Webster's Dictionary defines macrame as "a coarse lace or fringe made by knotting threads or cords in a geometrical pattern; also : the art of tying knots in patterns". See also, pretty, stylish, relaxing, and useful.
I kid. I'm not about to make this spotlight into an 8th grade running for class president speech. What I AM going to make this post about is Melissa O'Boyle, her beautiful face, and her lovely macrame stylings.
We recently had the pleasure of interviewing Melissa with our new and improved set of "Spotlight" questions, did the ole' snappity snap with the camera, and came away totally inspired. Her work is gorgeous and we couldn't wait to find out more about what makes her tick--I bet you can't either. OK, on to the interview!
Who is your design or art crush?
The artists and designers that I crush on the most are my peers and emerging artists I find on Instagram and at local shops, festivals and galleries. They inspire me to showcase my work and to think outside any limits I have created. It is amazing how much amazing talent is out there all around us.
What three words would describe your aesthetic?
Organic, Rhythmical, and Tranquil
Which of your career milestones makes you most proud?
I was very proud when I was asked to put my work up in the Downtown Seattle West Elm in 2014 as well in the West Elm Ponce City Market in Atlanta in 2016.
In 2015, I was commissioned to make 8 large window hangings for a restaurant in Austin, TexasIt is an excellent Latin Coastal Kitchen in Austin’s SoCo neighborhood with great exposure. www.alcomaratx.com. Everything on the menu is amazing including fresh squeezed fruit margaritas.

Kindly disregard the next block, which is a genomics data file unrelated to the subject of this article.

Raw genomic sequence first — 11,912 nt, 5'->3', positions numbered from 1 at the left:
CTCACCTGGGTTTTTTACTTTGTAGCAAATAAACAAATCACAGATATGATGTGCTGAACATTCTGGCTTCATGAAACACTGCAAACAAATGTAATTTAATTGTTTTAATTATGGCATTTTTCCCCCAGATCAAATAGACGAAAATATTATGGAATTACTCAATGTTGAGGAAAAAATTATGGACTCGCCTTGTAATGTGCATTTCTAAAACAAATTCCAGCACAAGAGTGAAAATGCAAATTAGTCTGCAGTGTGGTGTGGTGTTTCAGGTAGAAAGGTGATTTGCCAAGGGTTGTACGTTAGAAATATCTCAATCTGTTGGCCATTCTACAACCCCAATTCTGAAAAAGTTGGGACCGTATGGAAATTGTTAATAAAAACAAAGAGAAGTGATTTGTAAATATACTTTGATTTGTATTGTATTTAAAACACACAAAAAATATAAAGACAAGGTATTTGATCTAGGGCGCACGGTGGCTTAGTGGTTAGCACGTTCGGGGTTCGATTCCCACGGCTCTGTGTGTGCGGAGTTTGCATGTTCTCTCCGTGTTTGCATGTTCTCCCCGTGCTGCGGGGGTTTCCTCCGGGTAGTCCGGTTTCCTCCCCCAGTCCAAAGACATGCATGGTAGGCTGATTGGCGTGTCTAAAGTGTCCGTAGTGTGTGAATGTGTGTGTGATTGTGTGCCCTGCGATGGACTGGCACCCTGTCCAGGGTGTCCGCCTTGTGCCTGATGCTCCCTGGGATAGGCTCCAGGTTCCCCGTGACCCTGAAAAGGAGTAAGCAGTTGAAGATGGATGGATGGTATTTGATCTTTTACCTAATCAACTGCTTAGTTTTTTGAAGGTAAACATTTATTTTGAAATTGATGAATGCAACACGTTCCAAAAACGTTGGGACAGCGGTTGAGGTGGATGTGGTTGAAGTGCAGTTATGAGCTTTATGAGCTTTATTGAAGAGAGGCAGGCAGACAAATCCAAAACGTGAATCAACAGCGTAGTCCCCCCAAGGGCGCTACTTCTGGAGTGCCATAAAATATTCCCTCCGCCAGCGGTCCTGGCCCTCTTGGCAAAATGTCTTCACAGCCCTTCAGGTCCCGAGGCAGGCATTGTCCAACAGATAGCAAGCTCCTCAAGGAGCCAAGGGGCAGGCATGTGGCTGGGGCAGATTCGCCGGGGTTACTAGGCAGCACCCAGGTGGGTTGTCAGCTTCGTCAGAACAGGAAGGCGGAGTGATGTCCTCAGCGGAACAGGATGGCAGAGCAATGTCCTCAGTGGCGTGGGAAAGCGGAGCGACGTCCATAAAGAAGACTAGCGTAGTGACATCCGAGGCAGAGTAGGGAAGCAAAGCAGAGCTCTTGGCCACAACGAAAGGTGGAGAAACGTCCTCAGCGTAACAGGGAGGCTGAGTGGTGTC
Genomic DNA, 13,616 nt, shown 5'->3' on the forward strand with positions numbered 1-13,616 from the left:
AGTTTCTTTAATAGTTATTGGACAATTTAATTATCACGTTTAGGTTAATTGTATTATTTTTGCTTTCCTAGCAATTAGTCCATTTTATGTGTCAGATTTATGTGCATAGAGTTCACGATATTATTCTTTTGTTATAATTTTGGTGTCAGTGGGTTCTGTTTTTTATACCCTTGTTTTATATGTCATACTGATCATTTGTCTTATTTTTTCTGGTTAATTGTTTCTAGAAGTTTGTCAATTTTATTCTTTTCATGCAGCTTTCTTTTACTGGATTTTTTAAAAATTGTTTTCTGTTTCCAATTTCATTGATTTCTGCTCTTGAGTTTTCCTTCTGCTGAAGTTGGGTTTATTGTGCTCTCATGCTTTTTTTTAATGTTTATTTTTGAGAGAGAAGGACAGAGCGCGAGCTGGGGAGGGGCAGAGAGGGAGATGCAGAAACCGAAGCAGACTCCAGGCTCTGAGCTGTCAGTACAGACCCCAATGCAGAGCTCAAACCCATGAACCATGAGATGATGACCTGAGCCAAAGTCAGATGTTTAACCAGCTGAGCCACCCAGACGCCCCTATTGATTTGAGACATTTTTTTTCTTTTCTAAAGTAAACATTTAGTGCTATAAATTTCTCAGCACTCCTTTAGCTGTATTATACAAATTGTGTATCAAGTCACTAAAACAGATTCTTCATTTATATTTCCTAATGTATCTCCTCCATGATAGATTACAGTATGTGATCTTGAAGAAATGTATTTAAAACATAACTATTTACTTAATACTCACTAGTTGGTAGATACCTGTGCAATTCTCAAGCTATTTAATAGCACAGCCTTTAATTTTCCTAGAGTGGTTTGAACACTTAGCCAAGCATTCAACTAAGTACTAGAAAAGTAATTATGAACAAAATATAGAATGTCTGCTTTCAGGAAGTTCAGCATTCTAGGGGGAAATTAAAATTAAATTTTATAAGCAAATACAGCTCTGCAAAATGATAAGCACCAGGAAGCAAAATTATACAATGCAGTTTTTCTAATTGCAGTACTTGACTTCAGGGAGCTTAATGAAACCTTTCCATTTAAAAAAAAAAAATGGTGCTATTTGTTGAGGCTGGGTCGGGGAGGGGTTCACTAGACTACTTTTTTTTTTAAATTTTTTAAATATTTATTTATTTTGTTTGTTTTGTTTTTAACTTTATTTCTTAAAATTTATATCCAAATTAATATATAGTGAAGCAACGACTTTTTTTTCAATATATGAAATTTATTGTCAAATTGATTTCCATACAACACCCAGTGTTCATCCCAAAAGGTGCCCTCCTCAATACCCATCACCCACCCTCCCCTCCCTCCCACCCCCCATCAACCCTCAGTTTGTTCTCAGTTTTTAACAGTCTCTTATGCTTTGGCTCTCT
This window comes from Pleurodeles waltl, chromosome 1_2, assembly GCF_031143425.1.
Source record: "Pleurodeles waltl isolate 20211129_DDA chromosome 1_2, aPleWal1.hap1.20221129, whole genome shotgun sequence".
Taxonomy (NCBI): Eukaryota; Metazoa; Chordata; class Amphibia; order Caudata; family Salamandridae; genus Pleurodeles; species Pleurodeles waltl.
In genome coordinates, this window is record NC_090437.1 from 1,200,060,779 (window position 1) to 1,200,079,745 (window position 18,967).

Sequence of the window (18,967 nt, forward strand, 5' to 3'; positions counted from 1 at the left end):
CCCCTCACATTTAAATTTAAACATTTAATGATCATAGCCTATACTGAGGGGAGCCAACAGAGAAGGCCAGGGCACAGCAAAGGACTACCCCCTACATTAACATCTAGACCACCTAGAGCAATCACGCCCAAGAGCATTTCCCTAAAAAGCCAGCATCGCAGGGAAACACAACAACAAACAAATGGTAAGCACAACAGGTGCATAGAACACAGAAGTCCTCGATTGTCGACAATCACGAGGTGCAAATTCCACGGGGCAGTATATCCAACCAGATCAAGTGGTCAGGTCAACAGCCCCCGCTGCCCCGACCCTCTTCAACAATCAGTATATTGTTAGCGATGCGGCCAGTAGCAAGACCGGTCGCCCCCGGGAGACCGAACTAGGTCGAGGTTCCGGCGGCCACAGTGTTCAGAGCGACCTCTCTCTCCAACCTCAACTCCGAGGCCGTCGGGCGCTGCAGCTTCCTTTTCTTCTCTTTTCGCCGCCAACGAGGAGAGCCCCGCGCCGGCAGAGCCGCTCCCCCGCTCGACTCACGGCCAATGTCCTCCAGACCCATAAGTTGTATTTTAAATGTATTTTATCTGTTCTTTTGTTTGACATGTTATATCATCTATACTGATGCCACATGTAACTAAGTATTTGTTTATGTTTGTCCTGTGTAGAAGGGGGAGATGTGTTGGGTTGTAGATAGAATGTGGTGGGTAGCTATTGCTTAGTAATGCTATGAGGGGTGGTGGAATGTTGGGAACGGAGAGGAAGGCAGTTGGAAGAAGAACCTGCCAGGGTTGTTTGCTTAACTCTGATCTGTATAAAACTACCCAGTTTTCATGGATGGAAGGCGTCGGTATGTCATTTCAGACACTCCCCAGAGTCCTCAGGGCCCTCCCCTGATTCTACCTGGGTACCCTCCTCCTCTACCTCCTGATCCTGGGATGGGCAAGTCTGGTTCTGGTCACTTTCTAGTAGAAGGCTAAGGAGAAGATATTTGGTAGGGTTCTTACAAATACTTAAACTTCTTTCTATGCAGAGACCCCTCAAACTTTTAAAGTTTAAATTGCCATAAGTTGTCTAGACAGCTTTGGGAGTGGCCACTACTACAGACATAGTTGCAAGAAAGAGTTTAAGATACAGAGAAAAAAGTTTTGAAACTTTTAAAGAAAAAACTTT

In 2015 I was also asked to host my first workshop. Teaching workshops opened a whole other door for me. I absolutely love sharing my passion for macrame. I have two workshops coming up in Atlanta.
March 8th - https://www.eventbrite.com/e/intro-to-macrame-at-west-elm-tickets-31595057668
April 12th - http://garagedoorstudio.com/events/intro-to-macrame/
How did you take the leap towards a creative career?
The way that my macrame work came into fruition is an interesting and serendipitous story. One day I found an old book at a used bookstore that gave instructions on macrame. This refreshed my memory of what I had been taught by a high school art teacher. At the time I was living in a lovely little cabin-like cottage on the Puget Sound in Seattle. All the walls were wood paneling which was pretty outdated although it has some charm. I made my first large scale macrame wall hanging for myself to soften the space. I had a friend from Atlanta see a picture of it on social media and she asked me to make her a wall hanging. Once I was finished I had it all wrapped up and I went to a custom shipping spot, The Sip and Ship, to get a custom box made. www.sipandship.com. The owner asked what was in my wrapped up fabric. I showed her a picture. She loved it and directed me to go to West Elm and show them my work because they feature local artists. West Elm asked me to make a wall hanging to put up in the store as well as have a pop up shop. That prompted me to make a number of plant hangers and smaller wall hangings. The ones I did not sell I put on Etsy. About 6 months later a marketing manager for a restaurant group in Austin Texas found me on Etsy and commissioned me to make eight 6’ x6’ wall hangings that are permanently on display in the hip restaurant. I’ve gotten a number of jobs from people that see my work in that restaurant and ask me to commission work for their homes. The beauty of the unfolding of these events has me feeling very blessed. It’s amazing how things happen so much easier when there is no pressure to make things work.